Taheke Landcare released 10 kiwi into its 2000ha predator-controlled area at Tahere, east of Whangārei, on April 17, achieving what Arwen Page described as a significant milestone that the community had been working towards for a long time. It had been a huge collaborative effort, and would require ongoing commitment from the community.
Taheke Landcare had been working hard since 2013 to eradicate pests and build a community of committed dog owners, keen to restore a local wild kiwi population.
The 10 birds released this month were just the beginning. Twenty more would be released over the next three years to revitalise the population that had dwindled to just one or two birds.
Department of Conservation Kaitiaki-Kanorau Koiora Biodiversity Ranger Ayla Wiles said sustained pest control, and the community's commitment to excellent dog control, would ensure that the kiwi could thrive at Tahere for generations to come.
The kiwi entranced the more than 250 people who gathered to see them for a few moments before they were released, the Glenbervie School kapa haka group supporting the speakers with waiata as the crowd learned about kiwi, how to keep them safe, and the work of the Taheke Landcare Group that had enabled them to return kiwi to the area.
Three kiwi were shown. Tiki, a 2kg female, and Toa, a 1.6kg male, had more growing to do, but Takoha was a fully-grown 13-year-old, 3kg female hatched at Te rohe ō Ngāti Hine and then transferred as a chick by DOC to the Motuora Island pest-free kiwi creche in Te-Moana-Nui-o-Toi. Motuora Island is managed by DOC for the Ngāti Manuhiri Settlement Trust, the mana whenua and mandated authority of the island.
The Manuhiri Kaitiaki Charitable Trust is the Resource Management Unit for the Ngāti Manuhiri Settlement Trust, and facilitates cultural and environmental services.
Engagement with mana whenua has been an integral part of the translocation process, the mahi not being possible without the advice and support of the original stewards of the land.
Kaimahi of the Manuhiri Kaitiaki Charitable Trust accompanied 12 accredited kiwi handlers and assistants from Taheke Landcare, DOC, Kiwi Coast and the Northland Regional Council who travelled to the island to catch the kiwi, working throughout the night and preparing them for release the next day, fitting small radio transmitters to their legs so their wellbeing and movements could be monitored after release.
As the kiwi departed for Tahere, Te Kaurinui, from Ngati Koroa/Te Waiariki/Ngati Wai, offered a karakia to prepare them for their journey to their new home.
The Taheke Landcare Group was formed in 2013 to work with the Northland Regional Council and Kiwi Coast to initiate pest control over approximately 2000ha, with the co-ordinated and co-operative involvement of the local community. Pest control has continued ever since, and the native forests and wildlife have flourished as a result.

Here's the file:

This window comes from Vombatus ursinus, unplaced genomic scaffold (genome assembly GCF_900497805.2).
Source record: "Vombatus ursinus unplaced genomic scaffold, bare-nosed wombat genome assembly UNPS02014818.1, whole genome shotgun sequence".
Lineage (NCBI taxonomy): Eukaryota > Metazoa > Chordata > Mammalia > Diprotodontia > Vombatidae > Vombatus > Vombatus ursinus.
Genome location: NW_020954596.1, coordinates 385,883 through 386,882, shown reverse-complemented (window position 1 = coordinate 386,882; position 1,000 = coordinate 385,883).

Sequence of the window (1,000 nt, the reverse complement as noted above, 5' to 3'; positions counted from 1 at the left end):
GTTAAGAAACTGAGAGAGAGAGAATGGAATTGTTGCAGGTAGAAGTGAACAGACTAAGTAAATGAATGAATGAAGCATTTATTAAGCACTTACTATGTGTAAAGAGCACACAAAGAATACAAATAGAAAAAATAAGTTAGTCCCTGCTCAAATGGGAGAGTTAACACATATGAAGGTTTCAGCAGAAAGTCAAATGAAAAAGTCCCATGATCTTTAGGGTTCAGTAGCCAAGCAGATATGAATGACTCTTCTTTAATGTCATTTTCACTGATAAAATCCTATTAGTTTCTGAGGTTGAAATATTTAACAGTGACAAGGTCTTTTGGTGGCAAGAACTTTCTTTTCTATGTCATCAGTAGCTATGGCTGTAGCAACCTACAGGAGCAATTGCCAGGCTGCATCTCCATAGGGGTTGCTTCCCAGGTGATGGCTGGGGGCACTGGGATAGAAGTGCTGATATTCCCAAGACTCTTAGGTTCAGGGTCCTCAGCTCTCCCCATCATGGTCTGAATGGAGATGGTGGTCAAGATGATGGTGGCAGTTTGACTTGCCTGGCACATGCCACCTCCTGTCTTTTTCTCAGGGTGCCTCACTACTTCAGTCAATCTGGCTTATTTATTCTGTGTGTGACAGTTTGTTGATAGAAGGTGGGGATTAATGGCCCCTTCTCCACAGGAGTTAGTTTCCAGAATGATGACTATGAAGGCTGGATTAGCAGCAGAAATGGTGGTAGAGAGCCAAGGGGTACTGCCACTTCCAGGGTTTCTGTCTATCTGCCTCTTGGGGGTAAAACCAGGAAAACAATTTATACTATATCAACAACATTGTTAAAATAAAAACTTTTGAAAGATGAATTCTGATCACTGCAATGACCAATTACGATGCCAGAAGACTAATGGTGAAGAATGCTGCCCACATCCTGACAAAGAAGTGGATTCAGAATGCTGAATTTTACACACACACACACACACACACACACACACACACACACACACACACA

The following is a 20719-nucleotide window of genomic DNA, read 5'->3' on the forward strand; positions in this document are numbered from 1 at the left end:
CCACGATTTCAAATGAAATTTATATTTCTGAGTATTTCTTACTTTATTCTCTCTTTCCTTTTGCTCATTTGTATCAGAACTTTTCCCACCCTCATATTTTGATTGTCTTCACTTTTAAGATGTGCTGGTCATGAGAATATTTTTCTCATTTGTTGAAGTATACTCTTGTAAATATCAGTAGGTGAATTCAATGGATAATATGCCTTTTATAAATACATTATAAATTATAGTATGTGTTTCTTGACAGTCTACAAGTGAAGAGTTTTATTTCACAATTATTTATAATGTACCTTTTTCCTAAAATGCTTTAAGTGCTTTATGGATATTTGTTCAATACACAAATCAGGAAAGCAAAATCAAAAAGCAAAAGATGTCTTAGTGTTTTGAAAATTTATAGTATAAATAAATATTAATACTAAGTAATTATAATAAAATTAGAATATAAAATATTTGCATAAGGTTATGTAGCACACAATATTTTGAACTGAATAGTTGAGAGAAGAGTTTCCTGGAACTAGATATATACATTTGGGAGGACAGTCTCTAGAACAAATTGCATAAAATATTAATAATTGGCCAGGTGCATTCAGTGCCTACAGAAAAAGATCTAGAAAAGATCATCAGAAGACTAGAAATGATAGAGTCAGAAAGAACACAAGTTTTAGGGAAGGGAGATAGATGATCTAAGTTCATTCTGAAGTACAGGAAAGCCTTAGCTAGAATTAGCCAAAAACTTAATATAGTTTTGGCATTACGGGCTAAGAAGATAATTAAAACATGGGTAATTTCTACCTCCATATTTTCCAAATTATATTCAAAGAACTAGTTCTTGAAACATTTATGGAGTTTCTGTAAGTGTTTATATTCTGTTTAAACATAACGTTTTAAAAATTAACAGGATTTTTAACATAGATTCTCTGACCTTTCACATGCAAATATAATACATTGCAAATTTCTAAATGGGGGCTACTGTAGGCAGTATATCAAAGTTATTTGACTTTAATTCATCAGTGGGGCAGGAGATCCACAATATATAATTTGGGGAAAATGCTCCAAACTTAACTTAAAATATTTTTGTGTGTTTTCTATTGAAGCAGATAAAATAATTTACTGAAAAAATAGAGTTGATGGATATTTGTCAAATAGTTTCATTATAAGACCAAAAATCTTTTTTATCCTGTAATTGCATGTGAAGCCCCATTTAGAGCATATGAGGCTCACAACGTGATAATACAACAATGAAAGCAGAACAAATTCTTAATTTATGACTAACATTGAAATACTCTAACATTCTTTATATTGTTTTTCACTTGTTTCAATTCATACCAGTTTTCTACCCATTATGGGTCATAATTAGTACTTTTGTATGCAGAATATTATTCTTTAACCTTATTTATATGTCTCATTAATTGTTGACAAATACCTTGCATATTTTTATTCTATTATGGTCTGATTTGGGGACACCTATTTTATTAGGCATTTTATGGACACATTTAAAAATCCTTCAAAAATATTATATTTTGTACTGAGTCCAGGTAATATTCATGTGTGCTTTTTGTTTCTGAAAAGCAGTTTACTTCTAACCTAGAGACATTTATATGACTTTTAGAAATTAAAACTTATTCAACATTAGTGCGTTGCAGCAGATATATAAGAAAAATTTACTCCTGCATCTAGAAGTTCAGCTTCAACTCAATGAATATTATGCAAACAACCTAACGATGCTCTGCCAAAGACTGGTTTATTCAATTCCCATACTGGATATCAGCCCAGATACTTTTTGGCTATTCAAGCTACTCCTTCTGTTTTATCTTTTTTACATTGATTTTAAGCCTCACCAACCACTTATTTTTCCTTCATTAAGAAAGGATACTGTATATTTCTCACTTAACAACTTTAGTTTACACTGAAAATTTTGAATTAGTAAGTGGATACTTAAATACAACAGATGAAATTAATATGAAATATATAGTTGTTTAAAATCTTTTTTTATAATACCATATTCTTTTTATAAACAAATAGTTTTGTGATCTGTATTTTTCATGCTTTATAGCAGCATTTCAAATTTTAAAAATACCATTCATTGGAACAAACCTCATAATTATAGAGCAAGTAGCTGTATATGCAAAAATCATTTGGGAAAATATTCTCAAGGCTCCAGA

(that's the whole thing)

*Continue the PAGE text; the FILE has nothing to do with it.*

With 2000ha of predator-controlled area to roam, the kiwi will be closely monitored by trained locals using radio tracking equipment. There won't be much concern if the new arrivals wander out of the Tahere area, however, as they are surrounded by like-minded neighbouring communities and forestry companies at Pataua North, Whareora, Ngunguru and Glenbervie. Working together as the Kiwi Link Community Pest Control Area, their predator control network extends over 14,000ha between Parua Bay and Tutukaka.
Funding and support from Kiwi Coast, the Northland Regional Council and DOC has helped the communities build the pest control network, revitalise the native forests and wildlife, and now reach the point where kiwi can be safely returned.
"Together we are helping the community-led projects from Bream Head to Whananaki connect, infill and expand their trapping networks so they can link up into one giant predator controlled network," Kiwi Coast co-ordinator Ngaire Sullivan said.
"These kiwi should be safe to roam and enjoy long lives in the safe hands of their local communities.
"We're also tracking the natural return of kaka and korimako from the offshore islands to the area, with hopes that their numbers will also increase in response to extensive pest control being carried out by the communities."
Meanwhile the Taheke Landcare Kiwi Release committee expressed its thanks to all those who helped make the kiwi release possible, including those who had funded and resourced work to date, including the regional council, Kiwi Coast, the QEII National Trust, DOC and Hancock Forest Managers.
Support, sponsorship and generous donations were also received from businesses and individuals with connections to the area. Huanui College ran a mufti day fundraiser and Farmlands supplied sausages for the release event. Sponsors included Marine Industrial Design, in association with Babcock New Zealand, DJ Scott & Associates, Erika and Iggy Hagen, Heather Taylor and Trevor Bullock, the Irvine Family, Ian and Sandy Page, Kelly and Krystina Smith, Sergeant Builders, and Wendy Forshaw, of Ray White.
Glenbervie School's rousing waiata had been a very special feature of the release event.
To get involved in Taheke Landcare, or to find out how to look after local kiwi, contact Ngaire Sullivan at firstname.lastname@example.org